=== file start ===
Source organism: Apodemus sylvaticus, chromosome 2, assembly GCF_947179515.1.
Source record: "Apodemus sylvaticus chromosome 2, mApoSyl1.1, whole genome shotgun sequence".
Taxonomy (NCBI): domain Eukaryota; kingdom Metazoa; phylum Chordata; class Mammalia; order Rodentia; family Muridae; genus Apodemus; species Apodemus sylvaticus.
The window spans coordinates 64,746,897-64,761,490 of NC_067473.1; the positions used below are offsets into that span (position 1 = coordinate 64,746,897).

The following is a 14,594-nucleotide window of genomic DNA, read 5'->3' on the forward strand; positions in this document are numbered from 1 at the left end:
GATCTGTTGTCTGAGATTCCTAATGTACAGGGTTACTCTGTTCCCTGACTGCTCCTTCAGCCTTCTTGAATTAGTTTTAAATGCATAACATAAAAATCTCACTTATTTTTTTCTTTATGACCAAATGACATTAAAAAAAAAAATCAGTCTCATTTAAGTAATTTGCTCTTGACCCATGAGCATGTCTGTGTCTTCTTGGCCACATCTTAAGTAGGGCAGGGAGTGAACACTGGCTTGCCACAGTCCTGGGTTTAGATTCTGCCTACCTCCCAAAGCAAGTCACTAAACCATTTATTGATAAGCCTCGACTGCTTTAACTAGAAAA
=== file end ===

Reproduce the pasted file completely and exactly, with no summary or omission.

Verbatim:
Source organism: Apodemus sylvaticus, chromosome 2, assembly GCF_947179515.1.
Source record: "Apodemus sylvaticus chromosome 2, mApoSyl1.1, whole genome shotgun sequence".
Taxonomy (NCBI): domain Eukaryota; kingdom Metazoa; phylum Chordata; class Mammalia; order Rodentia; family Muridae; genus Apodemus; species Apodemus sylvaticus.
The window spans coordinates 64,746,897-64,761,490 of NC_067473.1; the positions used below are offsets into that span (position 1 = coordinate 64,746,897).

The following is a 14,594-nucleotide window of genomic DNA, read 5'->3' on the forward strand; positions in this document are numbered from 1 at the left end:
GATCTGTTGTCTGAGATTCCTAATGTACAGGGTTACTCTGTTCCCTGACTGCTCCTTCAGCCTTCTTGAATTAGTTTTAAATGCATAACATAAAAATCTCACTTATTTTTTTCTTTATGACCAAATGACATTAAAAAAAAAAATCAGTCTCATTTAAGTAATTTGCTCTTGACCCATGAGCATGTCTGTGTCTTCTTGGCCACATCTTAAGTAGGGCAGGGAGTGAACACTGGCTTGCCACAGTCCTGGGTTTAGATTCTGCCTACCTCCCAAAGCAAGTCACTAAACCATTTATTGATAAGCCTCGACTGCTTTAACTAGAAAA